# Parabola Help

#### MissTrinity

##### New member
This is the question I've encountered

I have managed to get this form x= y2/3 +1
I have checked the graph from both forms and the vertex lies on (1,0)
(as shown in this graph)

The part which I am confused at is how was the vertex was solved, I am very familiar of this form y=ax2+bx+c and yet as I saw the equation I began to get confused and couldn't use the formulas used to find vertex though I tried severely here is what I got
This is my entire solution, but please do ignore x=4 since this is calculus problem though I am much concern on how to graph this new equation I just encountered, it just felt new to me i haven't encountered or recall encountering this back in analytic geometry
(i tried, im confused still)

Thank you so much and hope to get a reply soon, it will be a big help

#### Dr.Peterson

##### Elite Member
This is the question I've encountered
View attachment 11007

I have managed to get this form x= y2/3 +1
I have checked the graph from both forms and the vertex lies on (1,0)

The part which I am confused at is how was the vertex was solved, I am very familiar of this form y=ax2+bx+c and yet as I saw the equation I began to get confused and couldn't use the formulas used to find vertex though I tried severely here is what I got
This is my entire solution, but please do ignore x=4 since this is calculus problem though I am much concern on how to graph this new equation I just encountered, it just felt new to me i haven't encountered or recall encountering this back in analytic geometry
(i tried, im confused still)
Are you confused because x and y have been swapped from the form you know? Just swap x and y in your thinking.

The form x = y2/3 + 1 tells you the vertex: this is the function x = y2, compressed by a factor of 1/3 in the x direction, and shifted 1 unit in the positive x direction, just as y = (1/3)x2 + 1 would be a vertical parabola compressed vertically by a factor of 1/3, and shifted up 1.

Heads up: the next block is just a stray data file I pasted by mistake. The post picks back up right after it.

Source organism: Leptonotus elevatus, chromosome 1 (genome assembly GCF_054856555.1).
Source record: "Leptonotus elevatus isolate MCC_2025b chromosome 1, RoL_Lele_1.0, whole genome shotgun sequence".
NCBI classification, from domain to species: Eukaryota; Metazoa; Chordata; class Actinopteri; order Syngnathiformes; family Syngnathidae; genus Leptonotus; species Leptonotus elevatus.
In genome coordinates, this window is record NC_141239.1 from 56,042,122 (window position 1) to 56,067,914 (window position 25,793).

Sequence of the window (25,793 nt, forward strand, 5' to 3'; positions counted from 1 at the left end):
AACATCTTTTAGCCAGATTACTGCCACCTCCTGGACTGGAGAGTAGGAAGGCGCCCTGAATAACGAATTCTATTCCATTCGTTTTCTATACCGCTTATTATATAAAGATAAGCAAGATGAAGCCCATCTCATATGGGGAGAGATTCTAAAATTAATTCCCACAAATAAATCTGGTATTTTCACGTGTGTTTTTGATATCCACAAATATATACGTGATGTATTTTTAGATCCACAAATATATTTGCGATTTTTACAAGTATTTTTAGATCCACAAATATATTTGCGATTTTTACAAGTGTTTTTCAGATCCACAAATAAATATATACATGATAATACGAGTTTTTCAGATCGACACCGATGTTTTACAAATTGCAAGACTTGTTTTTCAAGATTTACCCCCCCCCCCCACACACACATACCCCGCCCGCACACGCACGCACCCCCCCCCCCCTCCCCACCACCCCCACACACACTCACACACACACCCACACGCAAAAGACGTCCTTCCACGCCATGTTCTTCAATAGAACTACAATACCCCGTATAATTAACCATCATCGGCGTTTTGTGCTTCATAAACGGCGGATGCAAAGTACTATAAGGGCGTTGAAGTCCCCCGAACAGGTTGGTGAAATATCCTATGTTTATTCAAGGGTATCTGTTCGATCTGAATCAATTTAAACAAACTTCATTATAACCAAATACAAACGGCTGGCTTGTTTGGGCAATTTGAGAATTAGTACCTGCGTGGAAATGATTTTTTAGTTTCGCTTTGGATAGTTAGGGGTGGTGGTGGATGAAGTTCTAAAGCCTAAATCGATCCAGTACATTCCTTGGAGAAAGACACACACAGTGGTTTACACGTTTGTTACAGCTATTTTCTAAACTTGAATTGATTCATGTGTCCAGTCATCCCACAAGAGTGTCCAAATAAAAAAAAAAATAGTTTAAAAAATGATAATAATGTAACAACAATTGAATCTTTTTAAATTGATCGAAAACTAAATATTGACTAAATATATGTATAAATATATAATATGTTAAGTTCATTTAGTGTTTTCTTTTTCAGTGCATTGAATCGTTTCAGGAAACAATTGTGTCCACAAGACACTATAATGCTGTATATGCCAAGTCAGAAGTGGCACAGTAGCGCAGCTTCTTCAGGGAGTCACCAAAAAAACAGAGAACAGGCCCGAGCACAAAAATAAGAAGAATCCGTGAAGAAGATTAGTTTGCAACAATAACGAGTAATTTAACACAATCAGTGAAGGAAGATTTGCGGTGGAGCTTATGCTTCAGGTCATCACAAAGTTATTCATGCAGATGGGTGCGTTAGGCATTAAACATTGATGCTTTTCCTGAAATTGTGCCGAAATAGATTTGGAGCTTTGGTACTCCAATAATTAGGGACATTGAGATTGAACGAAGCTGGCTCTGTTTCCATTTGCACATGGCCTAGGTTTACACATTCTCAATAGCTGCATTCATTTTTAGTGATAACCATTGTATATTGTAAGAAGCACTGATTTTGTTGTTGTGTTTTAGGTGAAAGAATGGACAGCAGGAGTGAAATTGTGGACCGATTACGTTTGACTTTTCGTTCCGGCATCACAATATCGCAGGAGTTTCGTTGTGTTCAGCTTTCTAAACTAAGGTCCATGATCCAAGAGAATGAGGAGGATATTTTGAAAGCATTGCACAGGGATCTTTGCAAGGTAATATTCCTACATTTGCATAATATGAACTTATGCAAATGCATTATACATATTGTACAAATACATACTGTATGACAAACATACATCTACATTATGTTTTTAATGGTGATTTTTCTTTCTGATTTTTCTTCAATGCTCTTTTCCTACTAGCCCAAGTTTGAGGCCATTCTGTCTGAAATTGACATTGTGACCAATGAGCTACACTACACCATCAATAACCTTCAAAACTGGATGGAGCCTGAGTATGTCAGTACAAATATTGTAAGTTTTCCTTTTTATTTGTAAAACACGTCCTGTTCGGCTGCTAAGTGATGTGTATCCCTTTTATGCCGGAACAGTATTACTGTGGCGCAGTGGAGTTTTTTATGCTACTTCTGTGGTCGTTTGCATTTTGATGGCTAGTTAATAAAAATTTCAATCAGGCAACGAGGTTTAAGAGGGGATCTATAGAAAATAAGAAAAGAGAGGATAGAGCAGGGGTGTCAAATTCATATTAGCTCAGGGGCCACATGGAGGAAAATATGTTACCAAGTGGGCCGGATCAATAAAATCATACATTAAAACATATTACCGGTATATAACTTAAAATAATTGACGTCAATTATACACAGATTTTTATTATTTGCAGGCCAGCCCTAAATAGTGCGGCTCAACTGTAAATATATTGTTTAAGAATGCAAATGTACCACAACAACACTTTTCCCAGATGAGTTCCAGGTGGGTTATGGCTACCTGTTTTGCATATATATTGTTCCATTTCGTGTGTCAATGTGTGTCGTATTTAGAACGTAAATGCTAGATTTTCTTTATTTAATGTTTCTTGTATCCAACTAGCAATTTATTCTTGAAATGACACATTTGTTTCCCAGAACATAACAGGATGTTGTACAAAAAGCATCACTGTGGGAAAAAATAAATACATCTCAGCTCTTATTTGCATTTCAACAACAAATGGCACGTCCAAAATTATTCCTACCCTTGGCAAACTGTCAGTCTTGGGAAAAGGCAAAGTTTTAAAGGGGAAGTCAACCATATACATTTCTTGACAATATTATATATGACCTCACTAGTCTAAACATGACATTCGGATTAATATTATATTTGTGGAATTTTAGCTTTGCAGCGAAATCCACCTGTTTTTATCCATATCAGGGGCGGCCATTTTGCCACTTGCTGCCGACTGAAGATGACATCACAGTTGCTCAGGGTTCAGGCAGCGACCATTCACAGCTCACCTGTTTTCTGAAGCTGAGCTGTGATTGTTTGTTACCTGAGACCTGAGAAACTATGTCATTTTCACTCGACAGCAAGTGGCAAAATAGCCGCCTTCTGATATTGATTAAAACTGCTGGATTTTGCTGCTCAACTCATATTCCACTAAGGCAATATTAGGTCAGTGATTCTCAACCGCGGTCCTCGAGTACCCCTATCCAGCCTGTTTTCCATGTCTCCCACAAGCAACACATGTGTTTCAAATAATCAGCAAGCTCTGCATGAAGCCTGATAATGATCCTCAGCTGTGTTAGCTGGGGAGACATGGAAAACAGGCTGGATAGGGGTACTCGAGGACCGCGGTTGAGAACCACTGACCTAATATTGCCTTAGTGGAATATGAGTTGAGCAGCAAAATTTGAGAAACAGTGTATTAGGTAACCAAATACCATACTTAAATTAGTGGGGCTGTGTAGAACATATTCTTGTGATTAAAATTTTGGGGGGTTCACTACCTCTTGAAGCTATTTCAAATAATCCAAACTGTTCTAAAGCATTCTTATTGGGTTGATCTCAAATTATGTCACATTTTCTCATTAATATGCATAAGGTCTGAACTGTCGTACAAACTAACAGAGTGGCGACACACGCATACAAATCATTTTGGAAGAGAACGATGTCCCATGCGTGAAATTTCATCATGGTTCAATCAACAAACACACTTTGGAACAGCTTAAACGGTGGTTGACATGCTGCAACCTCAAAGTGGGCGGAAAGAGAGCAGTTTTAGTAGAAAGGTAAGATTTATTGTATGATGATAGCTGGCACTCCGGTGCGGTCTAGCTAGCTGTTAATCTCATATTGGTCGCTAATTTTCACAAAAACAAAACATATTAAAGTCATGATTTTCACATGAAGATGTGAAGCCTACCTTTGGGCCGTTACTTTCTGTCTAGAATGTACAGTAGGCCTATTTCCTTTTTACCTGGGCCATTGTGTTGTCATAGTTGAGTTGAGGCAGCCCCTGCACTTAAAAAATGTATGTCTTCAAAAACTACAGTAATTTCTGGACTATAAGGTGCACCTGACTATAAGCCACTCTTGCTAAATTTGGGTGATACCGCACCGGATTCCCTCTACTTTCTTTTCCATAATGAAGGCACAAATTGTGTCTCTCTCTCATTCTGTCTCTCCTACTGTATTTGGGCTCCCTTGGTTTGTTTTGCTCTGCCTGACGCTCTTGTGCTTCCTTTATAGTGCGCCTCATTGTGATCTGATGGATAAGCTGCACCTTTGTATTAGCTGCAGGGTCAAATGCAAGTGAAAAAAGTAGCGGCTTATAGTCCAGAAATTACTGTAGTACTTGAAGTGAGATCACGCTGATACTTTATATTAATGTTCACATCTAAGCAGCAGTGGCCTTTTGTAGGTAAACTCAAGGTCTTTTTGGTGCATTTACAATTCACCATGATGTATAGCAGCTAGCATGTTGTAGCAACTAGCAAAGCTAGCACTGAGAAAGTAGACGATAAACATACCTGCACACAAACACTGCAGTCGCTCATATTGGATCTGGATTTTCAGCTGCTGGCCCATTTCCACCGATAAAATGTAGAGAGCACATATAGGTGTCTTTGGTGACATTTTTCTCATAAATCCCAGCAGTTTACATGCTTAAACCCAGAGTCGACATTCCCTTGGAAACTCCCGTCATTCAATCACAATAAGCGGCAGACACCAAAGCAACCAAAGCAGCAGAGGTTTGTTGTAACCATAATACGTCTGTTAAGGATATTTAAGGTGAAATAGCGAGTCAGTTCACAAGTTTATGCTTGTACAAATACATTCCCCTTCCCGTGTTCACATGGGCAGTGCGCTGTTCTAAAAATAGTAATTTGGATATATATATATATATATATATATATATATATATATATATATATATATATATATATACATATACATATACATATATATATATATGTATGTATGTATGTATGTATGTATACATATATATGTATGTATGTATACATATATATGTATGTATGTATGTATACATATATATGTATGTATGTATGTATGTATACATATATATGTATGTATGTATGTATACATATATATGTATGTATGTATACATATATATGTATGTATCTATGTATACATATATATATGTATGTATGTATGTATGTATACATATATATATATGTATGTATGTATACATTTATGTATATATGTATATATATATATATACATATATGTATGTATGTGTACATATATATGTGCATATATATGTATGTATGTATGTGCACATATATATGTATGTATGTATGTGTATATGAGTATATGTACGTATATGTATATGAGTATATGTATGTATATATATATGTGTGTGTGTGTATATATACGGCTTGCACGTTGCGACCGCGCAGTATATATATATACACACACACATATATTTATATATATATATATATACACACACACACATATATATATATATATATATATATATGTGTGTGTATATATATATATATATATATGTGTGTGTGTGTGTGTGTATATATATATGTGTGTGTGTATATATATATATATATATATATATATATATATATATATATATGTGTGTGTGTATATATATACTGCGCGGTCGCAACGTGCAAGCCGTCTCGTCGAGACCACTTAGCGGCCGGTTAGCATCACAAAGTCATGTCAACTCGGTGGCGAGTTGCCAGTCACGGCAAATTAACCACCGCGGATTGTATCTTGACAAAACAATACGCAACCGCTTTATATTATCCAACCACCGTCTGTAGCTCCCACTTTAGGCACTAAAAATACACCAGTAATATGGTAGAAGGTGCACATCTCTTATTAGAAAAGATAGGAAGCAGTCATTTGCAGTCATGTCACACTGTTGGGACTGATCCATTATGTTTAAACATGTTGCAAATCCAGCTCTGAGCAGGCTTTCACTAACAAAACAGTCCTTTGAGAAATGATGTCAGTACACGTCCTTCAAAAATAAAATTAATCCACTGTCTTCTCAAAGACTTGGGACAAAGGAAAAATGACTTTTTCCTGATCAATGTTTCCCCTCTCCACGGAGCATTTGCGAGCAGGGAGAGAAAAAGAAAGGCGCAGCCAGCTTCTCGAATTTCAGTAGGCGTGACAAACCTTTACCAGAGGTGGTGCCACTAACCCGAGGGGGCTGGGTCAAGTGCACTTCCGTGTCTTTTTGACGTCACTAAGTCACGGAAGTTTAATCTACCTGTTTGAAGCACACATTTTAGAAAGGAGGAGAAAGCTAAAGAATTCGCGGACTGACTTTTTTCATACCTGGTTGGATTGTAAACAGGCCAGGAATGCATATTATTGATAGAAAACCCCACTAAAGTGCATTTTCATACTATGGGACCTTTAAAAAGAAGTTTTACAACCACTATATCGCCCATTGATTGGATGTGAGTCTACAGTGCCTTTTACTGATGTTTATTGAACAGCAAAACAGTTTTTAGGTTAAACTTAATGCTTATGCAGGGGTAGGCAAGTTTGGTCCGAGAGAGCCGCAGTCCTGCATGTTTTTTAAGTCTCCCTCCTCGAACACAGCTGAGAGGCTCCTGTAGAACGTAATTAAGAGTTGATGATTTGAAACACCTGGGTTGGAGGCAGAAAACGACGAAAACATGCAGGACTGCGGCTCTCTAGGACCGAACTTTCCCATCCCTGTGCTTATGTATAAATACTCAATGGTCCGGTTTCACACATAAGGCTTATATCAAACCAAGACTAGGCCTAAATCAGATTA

Or, if you are familiar with the formula x = -b/(2a) for the x-coordinate of the vertex of y=ax2+bx+c, the formula for the y-coordinate of x=ay2+by+c is y = -b/(2a). Do you see how I have just swapped x and y?

#### Harry_the_cat

##### Full Member
This is the question I've encountered
View attachment 11007

I have managed to get this form x= y2/3 +1
I have checked the graph from both forms and the vertex lies on (1,0)
View attachment 11008(as shown in this graph)

The part which I am confused at is how was the vertex was solved, I am very familiar of this form y=ax2+bx+c and yet as I saw the equation I began to get confused and couldn't use the formulas used to find vertex though I tried severely here is what I got
This is my entire solution, but please do ignore x=4 since this is calculus problem though I am much concern on how to graph this new equation I just encountered, it just felt new to me i haven't encountered or recall encountering this back in analytic geometry
View attachment 11009(i tried, im confused still)

Thank you so much and hope to get a reply soon, it will be a big help
Does it help if you know that the graph of $$\displaystyle x=\frac{y^2}{3}+1$$ is the same as the graph of $$\displaystyle y=\frac{x^2}{3}+1$$ except all the x's and y's have interchanged.
Graphically, that means one graph is reflected in the diagonal line y=x to get the other.

So of the vertex of $$\displaystyle y=\frac{x^2}{3}+1$$ is (0,1) , which can be found in various usual ways, then the vertex of the other is (1,0).

#### MissTrinity

##### New member
Are you confused because x and y have been swapped from the form you know? Just swap x and y in your thinking.

Or, if you are familiar with the formula x = -b/(2a) for the x-coordinate of the vertex of y=ax2+bx+c, the formula for the y-coordinate of x=ay2+by+c is y = -b/(2a). Do you see how I have just swapped x and y?
Yes unfortunate I do get confused in swapping x and y but I did try it again following x=ay2+by+c is y = -b/(2a)
here is what I got

thank you very much for your help

#### Jomo

##### Elite Member
This is the question I've encountered
View attachment 11007

I have managed to get this form x= y2/3 +1